Achieving this goal will require a lot of hard work, but Jeff­ries has never avoided putting the effort in. He runs eight to 10 miles every morning with an additional four to five miles in the afternoons. Over the summer, he ran 80 miles per week and hardly ever missed a workout. The dedication stood out to Wilmes when he called to ask how training was going.

“I’d talk to him, and he’d say he never missed a run,” Wilmes said. “It would be easy to skip a day, but he’s on a mission.”

To Jeff­ries, this high level of dedication is just part of his personality.

“I’m real rigid about my workouts. I’m just anal,” Jeff­ries said.

Along with his dedication and ambition, his friendly nature on and off the course also makes him an ideal runner to coach. Edwards said though Jeff­ries would credit his attitude to his former coach’s advice, the teaching was mutual.

“I think he helped me more than I helped him,” Edwards said. “The type of person he is, the way he approaches people, he’s just a delightful human being.”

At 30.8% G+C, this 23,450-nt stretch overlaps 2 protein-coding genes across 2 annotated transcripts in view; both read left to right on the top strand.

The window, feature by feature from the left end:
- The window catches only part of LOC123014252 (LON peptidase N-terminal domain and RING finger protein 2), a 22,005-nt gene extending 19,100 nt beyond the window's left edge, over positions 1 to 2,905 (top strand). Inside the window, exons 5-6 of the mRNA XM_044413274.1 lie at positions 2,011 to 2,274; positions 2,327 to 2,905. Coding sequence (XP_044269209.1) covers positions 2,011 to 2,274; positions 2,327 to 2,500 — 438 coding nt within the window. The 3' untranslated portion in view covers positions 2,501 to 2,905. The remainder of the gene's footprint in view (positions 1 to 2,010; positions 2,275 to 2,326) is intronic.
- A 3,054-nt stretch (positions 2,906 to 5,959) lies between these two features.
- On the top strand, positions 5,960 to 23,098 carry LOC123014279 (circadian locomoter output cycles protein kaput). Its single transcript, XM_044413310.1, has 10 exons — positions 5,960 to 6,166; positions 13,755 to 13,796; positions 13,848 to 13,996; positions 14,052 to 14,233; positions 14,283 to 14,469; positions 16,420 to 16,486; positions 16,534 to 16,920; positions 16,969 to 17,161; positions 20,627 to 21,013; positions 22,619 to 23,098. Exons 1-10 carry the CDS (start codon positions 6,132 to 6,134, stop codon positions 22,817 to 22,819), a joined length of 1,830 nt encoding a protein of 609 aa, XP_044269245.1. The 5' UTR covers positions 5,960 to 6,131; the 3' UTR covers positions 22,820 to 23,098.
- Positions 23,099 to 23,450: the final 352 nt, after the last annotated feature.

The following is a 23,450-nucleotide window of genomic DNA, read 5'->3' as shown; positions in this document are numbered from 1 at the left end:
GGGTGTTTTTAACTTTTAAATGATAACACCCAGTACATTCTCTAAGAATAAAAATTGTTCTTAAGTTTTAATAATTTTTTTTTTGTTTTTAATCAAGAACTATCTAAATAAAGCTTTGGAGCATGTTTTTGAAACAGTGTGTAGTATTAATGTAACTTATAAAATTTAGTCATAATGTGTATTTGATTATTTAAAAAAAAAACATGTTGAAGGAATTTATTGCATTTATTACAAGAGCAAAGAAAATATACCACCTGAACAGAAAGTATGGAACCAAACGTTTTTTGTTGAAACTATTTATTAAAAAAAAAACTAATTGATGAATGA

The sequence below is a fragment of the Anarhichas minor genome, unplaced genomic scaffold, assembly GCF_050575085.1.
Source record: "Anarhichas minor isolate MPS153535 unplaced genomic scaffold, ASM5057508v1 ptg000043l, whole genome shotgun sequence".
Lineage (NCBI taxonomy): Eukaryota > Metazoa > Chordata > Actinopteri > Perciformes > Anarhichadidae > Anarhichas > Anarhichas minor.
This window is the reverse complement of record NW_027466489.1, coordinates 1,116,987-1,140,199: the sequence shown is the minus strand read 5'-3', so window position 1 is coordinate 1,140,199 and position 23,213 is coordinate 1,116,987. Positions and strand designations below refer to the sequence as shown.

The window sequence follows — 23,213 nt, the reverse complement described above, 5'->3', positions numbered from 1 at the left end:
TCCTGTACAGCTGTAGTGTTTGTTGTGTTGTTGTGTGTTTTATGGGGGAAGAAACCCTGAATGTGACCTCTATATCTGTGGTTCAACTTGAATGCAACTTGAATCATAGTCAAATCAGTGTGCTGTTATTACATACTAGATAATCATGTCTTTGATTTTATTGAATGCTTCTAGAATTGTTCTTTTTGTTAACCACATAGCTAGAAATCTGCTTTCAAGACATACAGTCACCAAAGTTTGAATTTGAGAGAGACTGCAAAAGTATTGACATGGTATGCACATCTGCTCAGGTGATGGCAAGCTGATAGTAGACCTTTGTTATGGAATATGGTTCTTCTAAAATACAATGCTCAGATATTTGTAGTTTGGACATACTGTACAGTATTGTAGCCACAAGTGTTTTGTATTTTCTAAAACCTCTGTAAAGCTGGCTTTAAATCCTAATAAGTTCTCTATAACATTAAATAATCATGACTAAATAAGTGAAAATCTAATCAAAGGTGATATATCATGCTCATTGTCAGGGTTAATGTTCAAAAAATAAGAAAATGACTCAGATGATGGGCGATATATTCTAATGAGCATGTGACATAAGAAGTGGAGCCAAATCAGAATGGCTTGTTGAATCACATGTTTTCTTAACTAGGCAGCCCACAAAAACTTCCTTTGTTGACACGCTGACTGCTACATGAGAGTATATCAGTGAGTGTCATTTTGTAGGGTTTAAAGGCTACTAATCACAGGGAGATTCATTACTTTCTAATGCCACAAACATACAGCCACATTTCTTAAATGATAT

He looks for any opportunity to bring humor to his sport.

“When we’re warming up or running, I’ll be out there cracking jokes, goofing off and trying to get people to relax,” Jeff­ries said.

Or playing pranks.

“One time last year, I tricked this intern we had on the team into thinking I was from England for two weeks,” Jeff­ries said. “I stopped because it was getting mean, but we had a good laugh about it.”

With his life consumed by a demanding sport, having fun helps balance things. He knows he isn’t a typical college student. He can’t afford to be up late and eat junk food every day because he needs a certain amount of sleep and to eat a specific diet. Also, he doesn’t go out much on the weekends. Instead, he spends time relaxing with the runners, who all live in the same duplex. Despite what others may see as restrictions to typical college freedoms, he couldn’t be happier with his life.

“Going out and being crazy on the weekends doesn’t outweigh getting to compete in big meets, staying in nice hotels on the road and being able to run on a Big 12 team,” Jeff­ries said.

“It’s a fun opportunity. I’d be a fool to pass it up. I don’t just want to be some ordinary joe. Why not aspire to be great?”